Amid the global circumstances today, video is providing the connections we need, now more than ever. While across the globe people are locked down in their homes, online video is being consumed and relied upon by millions. Consumers are looking for engaging video content, and what better way to engage your audience than with virtual reality and 360 video? While today’s crisis creates a lot of uncertainty, there is a massive opportunity for 360 video and rapid growth.
Across the industry, including at THEO, we’ve seen a spike in the usage of VR and 360 video. VR is video content which replaces your vision with video, or replacing your reality, to make it feel like you are somewhere else (think the HTC Vive, Playstation VR or Oculus Rift goggles). This is not to be confused with augmented reality (AR), which instead adds to your vision (think Pokemon Go). In a time where schools, stadiums and corporate offices are void of life, video content providers are getting creative in the way they deliver content.
Producing 360 Video: The Most Standard Approach
360 video is captured by cameras which capture video in all directions at the same time to create a spherical view. This is achieved by two fish-eye cameras facing in opposite directions, and the two images are stitched together by the camera to give a 360° view. In order for a player to recognise the video is in 360° and not a flat, 2D video, metadata will need to be added. The biggest challenge in creating 360 video is delivering the same high quality resolutions, as compared to traditional video. This is where the use of adaptive streaming comes in, which would allow the player to adapt the bitrate to the available bandwidth of the viewer, allowing the 360 video to start faster, the highest quality video to be shown and without buffering.
Different VR360 Formats
There are two types of VR formats for video: monoscopic or stereoscopic. Monoscopic video was the first format used for VR. The format is usually an equirectangular video container with an aspect ratio of 2:1, or in other words it is one video for both eyes projected on a sphere around the viewer. Only monoscopic video can be viewed with or without a VR headset. Monoscopic is seen as more versatile, and can be used successfully for videos with dynamic movement, engaging social posts or website videos.
Stereoscopic VR video uses two video containers, one for the right eye and one for the left. This gives the viewer a sense of depth and perspective for people or objects in the video. The containers are either shown side by side, or as top and bottom, so it’s the same video file played from slightly different perspectives. Stereoscopic video can only be viewed with a VR headset, but is seen as a more immersive experience than monoscopic. In stereoscopic it’s possible to have a parallax effect, which means that an object may seem out of place to the viewer if it was moving at a different speed throughout the shot.
There is also a format of VR video known as VR180 or 180° video. It is also a video file that contains two containers, one for each eye, but only for a “front-facing” field of view. This format is great for video content where all of the interaction or subject is in front of the viewer. It is not nearly as immersive at 360 video, but still allows the viewer to move their head around and look at what’s in front of them.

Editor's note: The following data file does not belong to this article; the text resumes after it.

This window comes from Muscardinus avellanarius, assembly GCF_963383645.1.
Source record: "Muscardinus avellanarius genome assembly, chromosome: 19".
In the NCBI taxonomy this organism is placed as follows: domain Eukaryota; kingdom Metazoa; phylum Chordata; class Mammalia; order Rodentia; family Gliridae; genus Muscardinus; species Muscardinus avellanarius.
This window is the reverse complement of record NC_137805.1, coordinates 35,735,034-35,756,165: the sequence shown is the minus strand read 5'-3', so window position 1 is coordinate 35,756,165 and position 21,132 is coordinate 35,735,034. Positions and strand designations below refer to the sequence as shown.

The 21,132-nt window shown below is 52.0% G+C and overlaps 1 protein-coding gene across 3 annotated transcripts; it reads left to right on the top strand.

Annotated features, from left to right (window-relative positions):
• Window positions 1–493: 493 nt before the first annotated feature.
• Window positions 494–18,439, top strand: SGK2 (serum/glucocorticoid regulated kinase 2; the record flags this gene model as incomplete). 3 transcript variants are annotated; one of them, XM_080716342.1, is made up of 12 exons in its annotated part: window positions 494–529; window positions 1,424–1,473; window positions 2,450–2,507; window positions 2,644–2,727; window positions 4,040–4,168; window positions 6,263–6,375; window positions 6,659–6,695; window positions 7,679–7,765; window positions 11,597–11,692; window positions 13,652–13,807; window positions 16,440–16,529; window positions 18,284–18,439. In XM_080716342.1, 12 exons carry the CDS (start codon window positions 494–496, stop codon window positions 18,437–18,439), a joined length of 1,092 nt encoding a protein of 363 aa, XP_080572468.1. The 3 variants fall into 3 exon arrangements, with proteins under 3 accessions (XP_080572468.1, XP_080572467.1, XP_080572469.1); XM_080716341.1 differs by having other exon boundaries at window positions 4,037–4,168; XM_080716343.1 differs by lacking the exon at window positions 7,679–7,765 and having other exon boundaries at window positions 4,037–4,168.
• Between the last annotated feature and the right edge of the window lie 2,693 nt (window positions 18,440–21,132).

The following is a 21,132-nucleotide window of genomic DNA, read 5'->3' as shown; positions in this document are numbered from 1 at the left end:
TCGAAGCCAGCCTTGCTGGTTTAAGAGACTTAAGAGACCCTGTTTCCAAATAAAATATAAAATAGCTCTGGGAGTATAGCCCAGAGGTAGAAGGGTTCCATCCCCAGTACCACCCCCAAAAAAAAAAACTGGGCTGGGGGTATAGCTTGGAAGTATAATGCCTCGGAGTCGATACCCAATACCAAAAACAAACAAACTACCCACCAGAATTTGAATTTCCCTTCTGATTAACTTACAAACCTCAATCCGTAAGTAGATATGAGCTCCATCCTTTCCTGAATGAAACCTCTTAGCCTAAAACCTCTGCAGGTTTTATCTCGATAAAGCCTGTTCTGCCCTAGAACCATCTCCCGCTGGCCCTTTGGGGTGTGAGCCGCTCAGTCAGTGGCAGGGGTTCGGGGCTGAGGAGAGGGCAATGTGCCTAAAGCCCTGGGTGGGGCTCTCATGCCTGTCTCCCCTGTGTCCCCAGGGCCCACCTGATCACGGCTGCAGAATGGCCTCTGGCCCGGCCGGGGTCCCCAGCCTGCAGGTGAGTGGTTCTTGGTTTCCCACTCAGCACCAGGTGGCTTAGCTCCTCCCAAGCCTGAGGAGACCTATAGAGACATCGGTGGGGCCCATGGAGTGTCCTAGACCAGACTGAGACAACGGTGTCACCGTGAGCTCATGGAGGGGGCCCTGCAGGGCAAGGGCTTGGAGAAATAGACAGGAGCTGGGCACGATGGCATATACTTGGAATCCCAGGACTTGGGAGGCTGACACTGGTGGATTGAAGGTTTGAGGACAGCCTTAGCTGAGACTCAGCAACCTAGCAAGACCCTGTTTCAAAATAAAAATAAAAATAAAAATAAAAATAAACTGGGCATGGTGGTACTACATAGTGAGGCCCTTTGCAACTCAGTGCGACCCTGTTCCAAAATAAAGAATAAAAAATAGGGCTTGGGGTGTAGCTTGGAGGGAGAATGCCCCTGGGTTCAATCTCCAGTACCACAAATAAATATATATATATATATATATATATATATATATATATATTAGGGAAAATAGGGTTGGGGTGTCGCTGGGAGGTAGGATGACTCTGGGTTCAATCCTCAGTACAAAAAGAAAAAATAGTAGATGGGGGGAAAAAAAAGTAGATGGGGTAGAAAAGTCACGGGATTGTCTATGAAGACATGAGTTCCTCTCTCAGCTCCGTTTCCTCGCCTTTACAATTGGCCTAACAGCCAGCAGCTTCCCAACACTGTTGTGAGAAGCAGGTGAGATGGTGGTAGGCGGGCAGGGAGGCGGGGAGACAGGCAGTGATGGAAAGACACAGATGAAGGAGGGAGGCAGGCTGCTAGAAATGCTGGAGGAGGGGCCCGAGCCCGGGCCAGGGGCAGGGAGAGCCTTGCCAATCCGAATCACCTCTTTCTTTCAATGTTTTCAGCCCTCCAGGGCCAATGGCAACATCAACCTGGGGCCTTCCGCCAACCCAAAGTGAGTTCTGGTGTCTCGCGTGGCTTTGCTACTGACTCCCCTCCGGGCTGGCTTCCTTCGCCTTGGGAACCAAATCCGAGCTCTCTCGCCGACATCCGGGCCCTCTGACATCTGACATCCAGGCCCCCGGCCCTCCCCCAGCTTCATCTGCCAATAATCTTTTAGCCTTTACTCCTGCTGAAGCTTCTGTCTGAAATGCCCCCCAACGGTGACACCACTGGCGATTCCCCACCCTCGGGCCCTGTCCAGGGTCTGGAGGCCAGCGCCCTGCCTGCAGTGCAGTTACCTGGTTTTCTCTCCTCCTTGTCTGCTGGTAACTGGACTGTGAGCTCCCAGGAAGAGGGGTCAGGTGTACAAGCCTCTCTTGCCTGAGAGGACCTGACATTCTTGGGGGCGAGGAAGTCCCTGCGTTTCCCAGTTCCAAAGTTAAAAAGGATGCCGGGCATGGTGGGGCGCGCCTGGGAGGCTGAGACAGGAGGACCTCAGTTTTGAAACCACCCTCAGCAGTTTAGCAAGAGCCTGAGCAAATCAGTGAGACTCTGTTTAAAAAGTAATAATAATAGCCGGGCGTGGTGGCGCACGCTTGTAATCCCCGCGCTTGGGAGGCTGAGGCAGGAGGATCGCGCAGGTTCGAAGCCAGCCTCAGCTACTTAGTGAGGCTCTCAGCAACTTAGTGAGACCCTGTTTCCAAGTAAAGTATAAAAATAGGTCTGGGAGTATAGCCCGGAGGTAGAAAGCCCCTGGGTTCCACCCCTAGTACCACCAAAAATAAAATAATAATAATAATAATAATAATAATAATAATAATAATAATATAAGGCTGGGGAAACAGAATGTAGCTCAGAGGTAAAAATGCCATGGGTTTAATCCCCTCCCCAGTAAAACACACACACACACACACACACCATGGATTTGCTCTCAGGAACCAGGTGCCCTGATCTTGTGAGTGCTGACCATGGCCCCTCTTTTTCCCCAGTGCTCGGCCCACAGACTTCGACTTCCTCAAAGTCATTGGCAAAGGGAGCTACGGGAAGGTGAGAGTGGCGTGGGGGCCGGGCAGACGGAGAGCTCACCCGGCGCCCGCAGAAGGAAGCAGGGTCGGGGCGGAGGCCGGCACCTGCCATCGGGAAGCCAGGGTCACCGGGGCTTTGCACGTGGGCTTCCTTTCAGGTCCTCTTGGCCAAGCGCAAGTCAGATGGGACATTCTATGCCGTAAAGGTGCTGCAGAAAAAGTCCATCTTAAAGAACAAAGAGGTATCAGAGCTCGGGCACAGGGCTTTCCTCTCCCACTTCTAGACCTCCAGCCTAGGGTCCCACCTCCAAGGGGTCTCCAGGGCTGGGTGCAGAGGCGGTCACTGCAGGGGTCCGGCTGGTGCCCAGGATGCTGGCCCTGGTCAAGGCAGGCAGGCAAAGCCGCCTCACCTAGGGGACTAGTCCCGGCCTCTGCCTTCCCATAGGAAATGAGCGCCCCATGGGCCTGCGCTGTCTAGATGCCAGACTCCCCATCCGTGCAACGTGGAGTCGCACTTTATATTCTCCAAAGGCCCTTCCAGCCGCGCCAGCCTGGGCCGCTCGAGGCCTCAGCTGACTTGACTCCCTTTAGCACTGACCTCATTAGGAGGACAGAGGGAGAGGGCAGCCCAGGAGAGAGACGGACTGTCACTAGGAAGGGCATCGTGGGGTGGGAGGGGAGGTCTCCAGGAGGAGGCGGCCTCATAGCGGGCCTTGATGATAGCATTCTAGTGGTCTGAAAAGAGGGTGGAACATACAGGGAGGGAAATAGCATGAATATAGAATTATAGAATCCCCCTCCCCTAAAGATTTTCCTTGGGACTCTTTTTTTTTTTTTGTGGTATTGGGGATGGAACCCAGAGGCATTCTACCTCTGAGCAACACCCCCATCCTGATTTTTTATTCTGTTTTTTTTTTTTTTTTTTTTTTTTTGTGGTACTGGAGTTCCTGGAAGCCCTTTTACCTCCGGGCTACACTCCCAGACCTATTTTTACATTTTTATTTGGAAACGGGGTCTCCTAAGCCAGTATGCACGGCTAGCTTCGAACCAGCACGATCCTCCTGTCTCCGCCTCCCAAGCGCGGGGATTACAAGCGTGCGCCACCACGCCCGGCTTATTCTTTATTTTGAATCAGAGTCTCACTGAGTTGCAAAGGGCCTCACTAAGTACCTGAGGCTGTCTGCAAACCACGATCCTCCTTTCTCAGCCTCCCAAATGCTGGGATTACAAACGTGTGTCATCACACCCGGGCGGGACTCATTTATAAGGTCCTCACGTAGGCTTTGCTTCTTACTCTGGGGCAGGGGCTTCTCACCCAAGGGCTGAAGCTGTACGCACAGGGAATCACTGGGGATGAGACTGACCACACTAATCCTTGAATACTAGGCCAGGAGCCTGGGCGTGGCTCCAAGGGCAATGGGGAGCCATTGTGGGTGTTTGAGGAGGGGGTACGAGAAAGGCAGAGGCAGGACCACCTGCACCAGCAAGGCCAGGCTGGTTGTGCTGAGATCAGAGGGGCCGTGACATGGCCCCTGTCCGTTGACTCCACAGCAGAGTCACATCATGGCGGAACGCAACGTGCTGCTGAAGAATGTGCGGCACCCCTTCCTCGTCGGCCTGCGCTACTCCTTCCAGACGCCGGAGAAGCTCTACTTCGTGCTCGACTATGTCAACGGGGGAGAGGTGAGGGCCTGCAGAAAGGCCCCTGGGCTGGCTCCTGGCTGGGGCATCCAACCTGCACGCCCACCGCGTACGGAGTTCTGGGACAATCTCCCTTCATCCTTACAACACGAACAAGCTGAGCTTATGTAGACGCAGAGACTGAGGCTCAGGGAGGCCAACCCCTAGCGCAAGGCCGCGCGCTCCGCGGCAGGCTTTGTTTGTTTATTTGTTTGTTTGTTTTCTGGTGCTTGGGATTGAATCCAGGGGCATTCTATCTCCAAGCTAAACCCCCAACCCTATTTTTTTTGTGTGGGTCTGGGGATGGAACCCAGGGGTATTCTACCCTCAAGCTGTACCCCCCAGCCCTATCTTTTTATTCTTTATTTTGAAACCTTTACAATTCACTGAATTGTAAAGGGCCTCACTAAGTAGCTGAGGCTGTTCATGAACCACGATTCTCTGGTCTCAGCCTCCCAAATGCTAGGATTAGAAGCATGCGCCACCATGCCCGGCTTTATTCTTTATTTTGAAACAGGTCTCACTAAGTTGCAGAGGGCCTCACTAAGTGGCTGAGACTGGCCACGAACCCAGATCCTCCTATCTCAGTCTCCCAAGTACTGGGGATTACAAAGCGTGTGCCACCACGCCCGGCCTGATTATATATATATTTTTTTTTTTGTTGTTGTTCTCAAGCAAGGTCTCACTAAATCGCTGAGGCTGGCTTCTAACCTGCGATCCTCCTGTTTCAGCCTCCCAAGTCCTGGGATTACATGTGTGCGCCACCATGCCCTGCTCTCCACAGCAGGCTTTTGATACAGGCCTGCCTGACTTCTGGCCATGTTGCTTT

VR360 for Your Use Case
Virtual reality could be the new way you hold your business meetings, teach your students, or train medical professionals, pointed out by this article from Forbes. There are many leaders in the industry who are already experimenting with making VR 360 video even more immersive such as CNN, Facebook and Twitter. Looking at the VR and 360° content of one of our customers, CNN, it is clear VR and 360° videos have a clear advantage when it comes to storytelling and transporting viewers into the content.
Using VR with THEOplayer
Technical implementations of VR 360 video can be challenging without the right player or support. Our THEO Universal Video Player allows you to render 360 videos in 4K in your browser and mobile devices. Along with 360 video playback, our Universal Video Player provides integration with VR devices through stereoscopic view, dubbed stereo mode. 360 degree video is a type of video where every angle from a single viewpoint is recorded and can be played back. It offers a great sense of immersion for panoramic imagery or simulation purposes. THEO Universal Video Player allows you to render these videos in your browser or on your mobile device, with a full set of API controls to control the viewing direction. The VR Add On exposes the VR API. This API allows developers to change the pitch, direction and more.
To indicate that your stream contains 360° content, simply pass a valid VRConfiguration as
vr property when setting
player.source. For the full list of properties and events related to 360° video and VR, go to our API page in THEO Documentation.
An example of setting THEOplayer to start in 360:
Check out our Demo Zone for a THEO Universal Video Player VR Add On demo. The VR Add On exposes the VR API, which allows developers to change the pitch, direction and more.
If you have any questions about configuring VR360 for your use case, contact our THEO experts.